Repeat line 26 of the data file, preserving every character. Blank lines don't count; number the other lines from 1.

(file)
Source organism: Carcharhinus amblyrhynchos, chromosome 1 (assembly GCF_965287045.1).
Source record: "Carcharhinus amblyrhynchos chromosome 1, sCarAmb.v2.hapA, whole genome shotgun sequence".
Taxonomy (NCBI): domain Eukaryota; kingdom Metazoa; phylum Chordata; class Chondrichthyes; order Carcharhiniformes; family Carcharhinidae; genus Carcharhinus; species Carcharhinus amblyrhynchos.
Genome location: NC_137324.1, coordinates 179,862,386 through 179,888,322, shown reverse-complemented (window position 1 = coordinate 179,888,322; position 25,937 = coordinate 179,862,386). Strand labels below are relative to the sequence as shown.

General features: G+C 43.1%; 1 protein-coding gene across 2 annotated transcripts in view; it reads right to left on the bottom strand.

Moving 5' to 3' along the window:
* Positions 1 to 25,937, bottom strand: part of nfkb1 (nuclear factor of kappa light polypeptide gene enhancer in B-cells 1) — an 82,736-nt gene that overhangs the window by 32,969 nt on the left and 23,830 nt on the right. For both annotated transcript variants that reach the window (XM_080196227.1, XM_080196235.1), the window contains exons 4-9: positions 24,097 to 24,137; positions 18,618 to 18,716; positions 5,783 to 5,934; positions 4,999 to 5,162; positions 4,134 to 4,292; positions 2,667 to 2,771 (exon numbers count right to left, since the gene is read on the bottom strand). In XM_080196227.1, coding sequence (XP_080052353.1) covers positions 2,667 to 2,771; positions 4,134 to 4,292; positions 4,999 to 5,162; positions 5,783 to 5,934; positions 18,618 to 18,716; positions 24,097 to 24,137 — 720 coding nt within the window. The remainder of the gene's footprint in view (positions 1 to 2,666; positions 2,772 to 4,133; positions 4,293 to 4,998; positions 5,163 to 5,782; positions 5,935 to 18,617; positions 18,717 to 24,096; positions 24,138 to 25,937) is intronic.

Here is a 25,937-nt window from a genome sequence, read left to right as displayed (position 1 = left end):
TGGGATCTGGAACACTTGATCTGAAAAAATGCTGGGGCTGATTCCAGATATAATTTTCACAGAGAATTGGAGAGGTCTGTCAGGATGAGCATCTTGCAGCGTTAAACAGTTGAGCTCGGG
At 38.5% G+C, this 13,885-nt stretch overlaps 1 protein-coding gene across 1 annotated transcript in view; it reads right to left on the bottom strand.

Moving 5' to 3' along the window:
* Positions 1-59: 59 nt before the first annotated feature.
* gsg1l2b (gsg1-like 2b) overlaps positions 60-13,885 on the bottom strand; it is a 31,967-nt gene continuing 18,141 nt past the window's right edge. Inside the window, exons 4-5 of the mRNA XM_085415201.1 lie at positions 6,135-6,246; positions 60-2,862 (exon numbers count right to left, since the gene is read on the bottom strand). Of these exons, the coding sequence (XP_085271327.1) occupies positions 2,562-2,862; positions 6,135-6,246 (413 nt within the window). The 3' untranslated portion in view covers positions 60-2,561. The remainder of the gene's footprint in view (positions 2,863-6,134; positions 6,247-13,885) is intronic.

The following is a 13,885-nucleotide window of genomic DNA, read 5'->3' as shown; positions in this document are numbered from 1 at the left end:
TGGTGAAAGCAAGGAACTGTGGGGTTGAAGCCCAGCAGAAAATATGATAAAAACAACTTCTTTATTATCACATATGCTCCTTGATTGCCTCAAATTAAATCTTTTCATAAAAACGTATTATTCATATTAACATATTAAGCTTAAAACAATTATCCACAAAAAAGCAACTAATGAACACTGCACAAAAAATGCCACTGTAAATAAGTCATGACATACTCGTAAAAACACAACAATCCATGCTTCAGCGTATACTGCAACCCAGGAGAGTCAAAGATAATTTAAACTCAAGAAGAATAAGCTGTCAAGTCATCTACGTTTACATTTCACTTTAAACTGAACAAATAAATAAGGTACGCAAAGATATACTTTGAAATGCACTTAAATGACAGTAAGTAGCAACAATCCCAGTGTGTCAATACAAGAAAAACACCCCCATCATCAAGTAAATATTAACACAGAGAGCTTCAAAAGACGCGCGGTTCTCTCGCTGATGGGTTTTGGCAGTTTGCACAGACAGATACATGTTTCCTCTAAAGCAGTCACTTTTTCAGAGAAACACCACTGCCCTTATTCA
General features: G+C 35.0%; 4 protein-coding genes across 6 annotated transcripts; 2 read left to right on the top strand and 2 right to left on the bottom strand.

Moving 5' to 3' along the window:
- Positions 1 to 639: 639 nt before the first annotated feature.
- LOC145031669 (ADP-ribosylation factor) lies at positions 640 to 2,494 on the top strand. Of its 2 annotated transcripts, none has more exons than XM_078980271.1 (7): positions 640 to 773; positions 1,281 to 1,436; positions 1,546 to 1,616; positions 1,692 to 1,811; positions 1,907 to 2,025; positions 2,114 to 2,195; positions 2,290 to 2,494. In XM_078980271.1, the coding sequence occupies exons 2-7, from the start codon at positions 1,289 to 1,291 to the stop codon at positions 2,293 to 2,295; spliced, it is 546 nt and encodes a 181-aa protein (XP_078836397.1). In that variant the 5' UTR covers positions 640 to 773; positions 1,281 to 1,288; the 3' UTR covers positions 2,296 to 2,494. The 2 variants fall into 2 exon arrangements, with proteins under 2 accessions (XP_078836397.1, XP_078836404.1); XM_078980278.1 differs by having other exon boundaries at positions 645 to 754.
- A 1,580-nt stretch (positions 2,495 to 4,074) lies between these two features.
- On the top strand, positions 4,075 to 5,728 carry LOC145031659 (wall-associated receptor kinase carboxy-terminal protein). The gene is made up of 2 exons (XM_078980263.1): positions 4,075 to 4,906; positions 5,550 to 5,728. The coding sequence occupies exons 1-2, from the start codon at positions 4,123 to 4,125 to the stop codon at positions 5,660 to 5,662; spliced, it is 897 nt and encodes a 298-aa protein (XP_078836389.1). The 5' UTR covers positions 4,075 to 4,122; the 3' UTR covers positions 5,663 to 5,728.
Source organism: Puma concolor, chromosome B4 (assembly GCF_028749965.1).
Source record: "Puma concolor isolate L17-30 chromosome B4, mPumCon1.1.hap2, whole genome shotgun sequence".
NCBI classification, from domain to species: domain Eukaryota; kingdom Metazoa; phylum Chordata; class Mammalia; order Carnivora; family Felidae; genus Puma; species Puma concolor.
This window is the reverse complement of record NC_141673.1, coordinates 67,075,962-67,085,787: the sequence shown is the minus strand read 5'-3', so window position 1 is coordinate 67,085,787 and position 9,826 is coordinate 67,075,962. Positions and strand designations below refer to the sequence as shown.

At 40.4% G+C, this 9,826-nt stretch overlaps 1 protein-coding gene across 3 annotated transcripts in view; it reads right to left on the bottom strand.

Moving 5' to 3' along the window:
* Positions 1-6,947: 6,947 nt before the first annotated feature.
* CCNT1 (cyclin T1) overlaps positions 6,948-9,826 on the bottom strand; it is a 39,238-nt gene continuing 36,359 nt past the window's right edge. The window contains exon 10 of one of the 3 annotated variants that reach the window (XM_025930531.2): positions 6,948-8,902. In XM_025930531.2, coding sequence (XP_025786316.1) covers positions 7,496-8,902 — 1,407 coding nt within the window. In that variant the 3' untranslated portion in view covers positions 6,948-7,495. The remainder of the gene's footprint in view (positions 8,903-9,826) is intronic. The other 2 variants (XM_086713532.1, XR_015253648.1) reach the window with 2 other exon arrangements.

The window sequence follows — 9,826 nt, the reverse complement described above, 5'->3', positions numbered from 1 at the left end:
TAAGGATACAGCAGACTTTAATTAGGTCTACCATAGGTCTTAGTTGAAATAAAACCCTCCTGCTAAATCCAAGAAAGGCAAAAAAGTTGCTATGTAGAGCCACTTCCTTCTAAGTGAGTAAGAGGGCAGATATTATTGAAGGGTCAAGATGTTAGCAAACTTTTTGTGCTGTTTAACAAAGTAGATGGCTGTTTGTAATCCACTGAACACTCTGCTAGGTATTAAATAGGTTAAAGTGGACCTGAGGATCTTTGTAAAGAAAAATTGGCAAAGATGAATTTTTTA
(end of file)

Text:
At 40.4% G+C, this 9,826-nt stretch overlaps 1 protein-coding gene across 3 annotated transcripts in view; it reads right to left on the bottom strand.